Evidence Based Yoga: Palliative Care

What is Palliative care?

The Marie Curie website describes palliative care as the treatment and support provided to people with a life-limiting illness. Most people think of advanced cancer when palliative care is mentioned but it also includes people with advanced heart failure, lung diseases and neurological problems such as multiple sclerosis. In my experience, it is one of the medical specialties which places great emphasis on a more holistic approach. In palliative care, the healthcare team aims to improve the quality of life of the patient and their family; they treat the whole person and not just the illness.


Yoga in Palliative care

Yoga is nuanced and the beauty of the practice is that it is inclusive. It allows practitioners to adapt postures to suit participants with a variety of physical abilities.

I have had the privilege of teaching yoga at my local hospice and used a chair- based approach to allow for maximal participation. The classes have been very fulfilling and have shown me first-hand how yoga can have immediate benefits on people with chronic and complex illnesses.


What does the current evidence show?

I was surprised to learn that the research into the effects of yoga in palliative care is scant. There have been many studies looking into the effects of yoga in patients with cancer and other studies looking at patients with advanced chronic illnesses but few looking specifically at yoga in the palliative care setting.

One article published showed the impact of a relaxed form of yoga on pain, sleep and tiredness in people with cancer. It found that patients had improved sleep, were less fatigued and required less pain-relieving medications. While it was not specific to palliative care, the findings are transferrable and suggest that yoga can be used to combat sleep and pain-related issues that patients in palliative care struggle with.

A review article suggested that yoga can reduce the heightened stress response associated with anxiety and depression which often co-exist in patients with a life- limiting diagnosis. This is because Yoga is thought to downregulate the sympathetic nervous system and the body processes involved in the release of stress hormones such as cortisol.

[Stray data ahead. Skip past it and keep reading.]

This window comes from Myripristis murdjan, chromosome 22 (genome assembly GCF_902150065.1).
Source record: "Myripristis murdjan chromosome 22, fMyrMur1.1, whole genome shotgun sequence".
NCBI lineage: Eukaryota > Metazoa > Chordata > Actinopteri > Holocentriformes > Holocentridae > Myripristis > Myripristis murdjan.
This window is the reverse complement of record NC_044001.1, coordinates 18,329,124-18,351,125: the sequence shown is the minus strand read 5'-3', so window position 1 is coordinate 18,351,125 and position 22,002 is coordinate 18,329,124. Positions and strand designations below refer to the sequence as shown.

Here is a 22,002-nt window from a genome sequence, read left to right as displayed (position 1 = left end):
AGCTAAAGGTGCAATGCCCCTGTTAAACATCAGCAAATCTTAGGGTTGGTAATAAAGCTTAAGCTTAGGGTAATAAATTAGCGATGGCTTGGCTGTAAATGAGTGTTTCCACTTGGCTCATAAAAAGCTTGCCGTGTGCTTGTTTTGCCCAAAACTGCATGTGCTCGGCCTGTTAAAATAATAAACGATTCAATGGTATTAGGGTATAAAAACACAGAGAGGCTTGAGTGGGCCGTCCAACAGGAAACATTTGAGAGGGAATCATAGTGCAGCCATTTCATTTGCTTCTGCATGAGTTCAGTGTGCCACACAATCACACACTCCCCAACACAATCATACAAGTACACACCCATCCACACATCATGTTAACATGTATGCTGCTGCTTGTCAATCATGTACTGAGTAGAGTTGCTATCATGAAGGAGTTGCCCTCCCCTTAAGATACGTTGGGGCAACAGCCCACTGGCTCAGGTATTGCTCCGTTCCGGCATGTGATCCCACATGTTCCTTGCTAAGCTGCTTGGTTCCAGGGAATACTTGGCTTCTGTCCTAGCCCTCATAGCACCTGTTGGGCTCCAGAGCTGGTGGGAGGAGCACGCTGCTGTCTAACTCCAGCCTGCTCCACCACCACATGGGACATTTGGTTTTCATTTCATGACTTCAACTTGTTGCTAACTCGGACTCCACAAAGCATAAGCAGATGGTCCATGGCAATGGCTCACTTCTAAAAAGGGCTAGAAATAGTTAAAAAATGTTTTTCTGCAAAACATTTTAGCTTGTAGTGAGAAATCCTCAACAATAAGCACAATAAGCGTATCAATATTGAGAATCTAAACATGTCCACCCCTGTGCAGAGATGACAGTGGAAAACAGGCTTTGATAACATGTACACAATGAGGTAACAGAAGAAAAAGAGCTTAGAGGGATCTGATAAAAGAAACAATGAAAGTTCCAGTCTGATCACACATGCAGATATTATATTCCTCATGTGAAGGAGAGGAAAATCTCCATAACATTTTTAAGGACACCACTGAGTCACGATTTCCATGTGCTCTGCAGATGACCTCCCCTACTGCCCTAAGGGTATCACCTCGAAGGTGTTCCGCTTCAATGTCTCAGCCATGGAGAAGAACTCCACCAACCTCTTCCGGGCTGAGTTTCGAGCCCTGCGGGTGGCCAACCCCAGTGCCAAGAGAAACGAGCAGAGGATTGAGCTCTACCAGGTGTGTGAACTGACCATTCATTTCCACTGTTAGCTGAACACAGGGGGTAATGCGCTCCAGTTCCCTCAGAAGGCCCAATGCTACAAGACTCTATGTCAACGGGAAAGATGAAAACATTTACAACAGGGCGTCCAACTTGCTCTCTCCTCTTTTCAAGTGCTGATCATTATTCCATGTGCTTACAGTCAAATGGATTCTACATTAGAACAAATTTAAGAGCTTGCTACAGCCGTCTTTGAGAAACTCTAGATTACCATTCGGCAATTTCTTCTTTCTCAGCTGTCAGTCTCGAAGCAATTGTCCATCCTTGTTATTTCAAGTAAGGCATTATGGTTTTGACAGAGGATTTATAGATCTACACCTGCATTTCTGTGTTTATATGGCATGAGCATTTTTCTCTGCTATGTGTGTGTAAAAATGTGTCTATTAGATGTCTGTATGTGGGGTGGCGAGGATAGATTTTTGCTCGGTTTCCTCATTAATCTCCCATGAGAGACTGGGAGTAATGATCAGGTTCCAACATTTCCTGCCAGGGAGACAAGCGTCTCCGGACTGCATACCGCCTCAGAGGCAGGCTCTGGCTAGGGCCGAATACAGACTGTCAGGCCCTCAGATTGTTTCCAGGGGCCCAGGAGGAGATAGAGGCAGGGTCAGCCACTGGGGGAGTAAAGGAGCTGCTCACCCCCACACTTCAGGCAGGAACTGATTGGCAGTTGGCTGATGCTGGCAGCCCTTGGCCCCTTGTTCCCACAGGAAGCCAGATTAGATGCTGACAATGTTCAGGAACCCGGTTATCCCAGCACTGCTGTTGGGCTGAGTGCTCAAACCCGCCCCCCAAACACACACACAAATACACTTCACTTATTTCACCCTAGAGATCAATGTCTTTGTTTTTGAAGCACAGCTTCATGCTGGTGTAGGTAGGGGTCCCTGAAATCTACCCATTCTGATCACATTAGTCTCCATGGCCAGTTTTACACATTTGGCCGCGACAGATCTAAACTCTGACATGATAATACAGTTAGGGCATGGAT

A small study looked at home- based yoga practice in females with advanced cancer. These classes were led by an experienced yoga teacher and participants reported feeling more relaxed and generally more energetic following the sessions. They also felt that yoga helped them to cope more positively with the emotional implications and physical symptoms of their diagnoses. Given the size of this study, a similar study design would be beneficial to look at the effects on a larger focus group.

A further study looked at the benefits of a gentle form of yoga for patients and their carers at a palliative care day unit. At the end of the 12 week course the authors reported that, despite their deteriorating health conditions, the patients benefitted from improvements in physical, mental and emotional well-being. The carers reported a positive impact on their stress and coping mechanisms.


Final Thoughts

Yoga in Palliative care is a subject I feel very passionate about and I am pleased to report that the current evidence suggests that gentle yoga can be a beneficial addition to conventional palliative care treatment.

I also appreciate that it may be difficult for people to access yoga studios, but the current pandemic has shown us that we can conduct virtual home- based sessions, allowing a wider audience to derive the positive benefits associated with yoga.

While the evidence is positive so far, more research is required to further promote yoga as a tool to improve the quality of life in palliative care patients.

The work at Nutritank is key in providing further information and educational resources surrounding beneficial nutrition and lifestyle measures to medical students and healthcare professionals. I share their vision and I am honoured to be asked to contribute.







Vallath N. Perspectives on yoga inputs in the management of chronic pain. Indian J Palliat Care. 2010;16:1


Sengupta P. Health impacts of yoga and pranayama: a state-of-the-art review. Int J Prev Med. 2012;3:444


Carr T, Quinlan E, Robertson S, Duggleby W, Thomas R, Holtslander L. Yoga as palliation in women with advanced cancer: a pilot study. Int J Palliat Nurs. 2016;22:111-117


McDonald A, Burjan E, Martin S. Yoga for Patients and Carers in a Palliative Day Care Setting. Int J Palliat Nurs. 2006;12(11):519-23




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